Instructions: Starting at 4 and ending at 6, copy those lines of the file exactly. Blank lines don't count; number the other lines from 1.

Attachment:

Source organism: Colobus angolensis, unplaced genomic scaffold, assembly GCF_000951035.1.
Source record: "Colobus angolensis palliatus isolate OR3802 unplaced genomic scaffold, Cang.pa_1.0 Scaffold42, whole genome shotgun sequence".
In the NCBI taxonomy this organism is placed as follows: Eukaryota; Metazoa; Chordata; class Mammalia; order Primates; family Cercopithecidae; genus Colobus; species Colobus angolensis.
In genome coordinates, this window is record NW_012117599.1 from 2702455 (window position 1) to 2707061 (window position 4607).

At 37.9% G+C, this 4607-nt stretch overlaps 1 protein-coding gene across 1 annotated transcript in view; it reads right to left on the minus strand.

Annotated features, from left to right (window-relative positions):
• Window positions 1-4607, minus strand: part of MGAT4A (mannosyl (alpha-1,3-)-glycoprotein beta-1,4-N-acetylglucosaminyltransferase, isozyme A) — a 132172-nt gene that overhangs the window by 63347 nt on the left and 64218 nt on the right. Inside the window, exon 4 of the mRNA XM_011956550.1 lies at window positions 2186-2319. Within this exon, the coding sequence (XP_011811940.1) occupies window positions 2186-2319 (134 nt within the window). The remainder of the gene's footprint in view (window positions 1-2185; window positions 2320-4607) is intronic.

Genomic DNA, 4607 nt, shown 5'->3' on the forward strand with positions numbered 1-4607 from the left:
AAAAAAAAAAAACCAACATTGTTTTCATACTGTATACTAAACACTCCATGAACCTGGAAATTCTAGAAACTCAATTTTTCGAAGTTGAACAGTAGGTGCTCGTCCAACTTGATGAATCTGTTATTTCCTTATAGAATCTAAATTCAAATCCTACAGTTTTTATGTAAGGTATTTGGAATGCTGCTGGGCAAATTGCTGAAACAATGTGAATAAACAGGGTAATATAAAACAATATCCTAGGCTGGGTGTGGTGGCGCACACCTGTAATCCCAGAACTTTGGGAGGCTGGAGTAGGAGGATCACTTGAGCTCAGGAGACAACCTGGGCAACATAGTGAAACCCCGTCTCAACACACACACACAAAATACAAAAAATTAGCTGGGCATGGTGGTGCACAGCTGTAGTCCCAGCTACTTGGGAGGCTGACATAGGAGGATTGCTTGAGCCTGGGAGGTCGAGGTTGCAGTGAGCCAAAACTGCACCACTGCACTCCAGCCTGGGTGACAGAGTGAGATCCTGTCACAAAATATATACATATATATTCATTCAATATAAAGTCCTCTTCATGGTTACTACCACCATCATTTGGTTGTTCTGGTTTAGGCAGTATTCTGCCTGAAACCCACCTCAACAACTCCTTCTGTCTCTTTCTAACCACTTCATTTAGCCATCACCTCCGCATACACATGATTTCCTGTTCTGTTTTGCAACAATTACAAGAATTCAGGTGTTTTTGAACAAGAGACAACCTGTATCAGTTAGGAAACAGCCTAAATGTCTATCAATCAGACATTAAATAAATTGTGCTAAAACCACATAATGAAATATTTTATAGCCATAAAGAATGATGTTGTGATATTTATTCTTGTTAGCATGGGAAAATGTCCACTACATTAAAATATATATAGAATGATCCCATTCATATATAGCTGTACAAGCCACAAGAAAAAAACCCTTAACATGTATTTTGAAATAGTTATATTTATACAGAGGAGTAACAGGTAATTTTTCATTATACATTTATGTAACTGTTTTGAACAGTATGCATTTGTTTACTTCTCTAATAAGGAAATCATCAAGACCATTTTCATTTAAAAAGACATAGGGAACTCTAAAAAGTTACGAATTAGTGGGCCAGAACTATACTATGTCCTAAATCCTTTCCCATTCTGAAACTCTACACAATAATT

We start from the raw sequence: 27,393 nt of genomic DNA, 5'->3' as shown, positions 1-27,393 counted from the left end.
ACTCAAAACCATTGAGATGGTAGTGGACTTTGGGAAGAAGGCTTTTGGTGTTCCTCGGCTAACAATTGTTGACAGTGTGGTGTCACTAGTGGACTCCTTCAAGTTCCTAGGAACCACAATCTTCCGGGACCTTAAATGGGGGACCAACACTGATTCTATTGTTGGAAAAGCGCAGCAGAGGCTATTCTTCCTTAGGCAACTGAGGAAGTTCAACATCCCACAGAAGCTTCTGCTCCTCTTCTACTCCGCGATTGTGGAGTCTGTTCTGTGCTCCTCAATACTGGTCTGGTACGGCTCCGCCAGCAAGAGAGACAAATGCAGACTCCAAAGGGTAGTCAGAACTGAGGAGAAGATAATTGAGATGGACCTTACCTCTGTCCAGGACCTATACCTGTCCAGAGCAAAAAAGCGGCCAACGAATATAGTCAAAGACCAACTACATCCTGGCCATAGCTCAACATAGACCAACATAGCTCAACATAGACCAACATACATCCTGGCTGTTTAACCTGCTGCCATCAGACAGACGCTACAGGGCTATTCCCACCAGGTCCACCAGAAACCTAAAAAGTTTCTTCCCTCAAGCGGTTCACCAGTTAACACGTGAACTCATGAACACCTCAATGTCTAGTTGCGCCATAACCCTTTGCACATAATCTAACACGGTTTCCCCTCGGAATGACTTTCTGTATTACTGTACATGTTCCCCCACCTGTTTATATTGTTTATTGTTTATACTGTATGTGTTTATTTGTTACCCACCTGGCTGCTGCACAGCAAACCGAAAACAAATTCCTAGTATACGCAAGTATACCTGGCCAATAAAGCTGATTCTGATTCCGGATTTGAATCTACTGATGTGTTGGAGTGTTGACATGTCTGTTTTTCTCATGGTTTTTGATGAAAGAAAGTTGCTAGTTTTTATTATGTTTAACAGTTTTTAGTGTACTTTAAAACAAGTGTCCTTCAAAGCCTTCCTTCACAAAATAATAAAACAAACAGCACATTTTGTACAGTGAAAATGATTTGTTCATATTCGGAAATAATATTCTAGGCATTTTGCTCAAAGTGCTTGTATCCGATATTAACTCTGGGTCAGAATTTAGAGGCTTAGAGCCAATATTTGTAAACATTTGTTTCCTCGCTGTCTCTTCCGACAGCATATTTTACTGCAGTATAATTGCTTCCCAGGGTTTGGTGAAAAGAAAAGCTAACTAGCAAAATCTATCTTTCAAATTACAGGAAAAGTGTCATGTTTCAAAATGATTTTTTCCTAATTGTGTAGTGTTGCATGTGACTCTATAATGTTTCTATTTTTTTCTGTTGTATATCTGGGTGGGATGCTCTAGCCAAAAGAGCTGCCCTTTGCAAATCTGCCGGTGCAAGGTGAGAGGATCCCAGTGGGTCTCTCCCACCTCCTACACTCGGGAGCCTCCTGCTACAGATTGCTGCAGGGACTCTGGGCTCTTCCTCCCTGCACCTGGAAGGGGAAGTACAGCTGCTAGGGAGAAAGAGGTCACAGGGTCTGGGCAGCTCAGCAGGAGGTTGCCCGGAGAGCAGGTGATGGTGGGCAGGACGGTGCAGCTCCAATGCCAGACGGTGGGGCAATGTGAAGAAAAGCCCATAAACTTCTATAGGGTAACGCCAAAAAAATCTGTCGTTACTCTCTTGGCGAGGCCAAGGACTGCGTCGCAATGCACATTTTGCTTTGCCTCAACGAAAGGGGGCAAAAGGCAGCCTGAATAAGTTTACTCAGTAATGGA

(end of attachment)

In genome coordinates, this window is record NW_012117599.1 from 2702455 (window position 1) to 2707061 (window position 4607).

At 37.9% G+C, this 4607-nt stretch overlaps 1 protein-coding gene across 1 annotated transcript in view; it reads right to left on the minus strand.

Annotated features, from left to right (window-relative positions):